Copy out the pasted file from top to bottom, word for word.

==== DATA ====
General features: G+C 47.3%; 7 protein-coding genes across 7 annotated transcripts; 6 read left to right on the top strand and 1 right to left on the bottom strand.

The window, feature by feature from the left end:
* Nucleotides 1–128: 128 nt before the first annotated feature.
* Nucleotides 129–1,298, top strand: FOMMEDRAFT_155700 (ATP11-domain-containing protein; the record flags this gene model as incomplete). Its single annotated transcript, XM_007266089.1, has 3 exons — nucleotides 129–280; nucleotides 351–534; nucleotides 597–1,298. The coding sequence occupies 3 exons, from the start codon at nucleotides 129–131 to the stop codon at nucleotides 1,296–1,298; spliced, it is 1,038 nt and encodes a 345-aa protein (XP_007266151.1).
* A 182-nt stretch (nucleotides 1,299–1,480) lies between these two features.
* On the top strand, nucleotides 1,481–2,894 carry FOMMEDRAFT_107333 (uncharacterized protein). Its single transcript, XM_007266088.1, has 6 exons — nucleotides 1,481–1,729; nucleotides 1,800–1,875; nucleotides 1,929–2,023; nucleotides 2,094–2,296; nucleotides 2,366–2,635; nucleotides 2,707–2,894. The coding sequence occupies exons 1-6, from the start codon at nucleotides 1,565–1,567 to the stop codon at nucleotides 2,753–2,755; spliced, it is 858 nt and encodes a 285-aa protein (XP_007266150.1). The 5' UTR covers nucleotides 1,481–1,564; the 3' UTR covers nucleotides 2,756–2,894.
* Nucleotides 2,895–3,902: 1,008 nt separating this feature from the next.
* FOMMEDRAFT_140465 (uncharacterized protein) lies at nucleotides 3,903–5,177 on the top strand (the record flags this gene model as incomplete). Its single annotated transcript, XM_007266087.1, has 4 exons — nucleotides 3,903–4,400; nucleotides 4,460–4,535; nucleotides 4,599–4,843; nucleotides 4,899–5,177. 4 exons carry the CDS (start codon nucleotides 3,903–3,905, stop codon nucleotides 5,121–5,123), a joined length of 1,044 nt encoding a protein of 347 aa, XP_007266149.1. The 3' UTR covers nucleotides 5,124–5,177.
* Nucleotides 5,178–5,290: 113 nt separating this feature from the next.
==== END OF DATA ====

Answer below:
General features: G+C 47.3%; 7 protein-coding genes across 7 annotated transcripts; 6 read left to right on the top strand and 1 right to left on the bottom strand.

The window, feature by feature from the left end:
* Nucleotides 1–128: 128 nt before the first annotated feature.
* Nucleotides 129–1,298, top strand: FOMMEDRAFT_155700 (ATP11-domain-containing protein; the record flags this gene model as incomplete). Its single annotated transcript, XM_007266089.1, has 3 exons — nucleotides 129–280; nucleotides 351–534; nucleotides 597–1,298. The coding sequence occupies 3 exons, from the start codon at nucleotides 129–131 to the stop codon at nucleotides 1,296–1,298; spliced, it is 1,038 nt and encodes a 345-aa protein (XP_007266151.1).
* A 182-nt stretch (nucleotides 1,299–1,480) lies between these two features.
* On the top strand, nucleotides 1,481–2,894 carry FOMMEDRAFT_107333 (uncharacterized protein). Its single transcript, XM_007266088.1, has 6 exons — nucleotides 1,481–1,729; nucleotides 1,800–1,875; nucleotides 1,929–2,023; nucleotides 2,094–2,296; nucleotides 2,366–2,635; nucleotides 2,707–2,894. The coding sequence occupies exons 1-6, from the start codon at nucleotides 1,565–1,567 to the stop codon at nucleotides 2,753–2,755; spliced, it is 858 nt and encodes a 285-aa protein (XP_007266150.1). The 5' UTR covers nucleotides 1,481–1,564; the 3' UTR covers nucleotides 2,756–2,894.
* Nucleotides 2,895–3,902: 1,008 nt separating this feature from the next.
* FOMMEDRAFT_140465 (uncharacterized protein) lies at nucleotides 3,903–5,177 on the top strand (the record flags this gene model as incomplete). Its single annotated transcript, XM_007266087.1, has 4 exons — nucleotides 3,903–4,400; nucleotides 4,460–4,535; nucleotides 4,599–4,843; nucleotides 4,899–5,177. 4 exons carry the CDS (start codon nucleotides 3,903–3,905, stop codon nucleotides 5,121–5,123), a joined length of 1,044 nt encoding a protein of 347 aa, XP_007266149.1. The 3' UTR covers nucleotides 5,124–5,177.
* Nucleotides 5,178–5,290: 113 nt separating this feature from the next.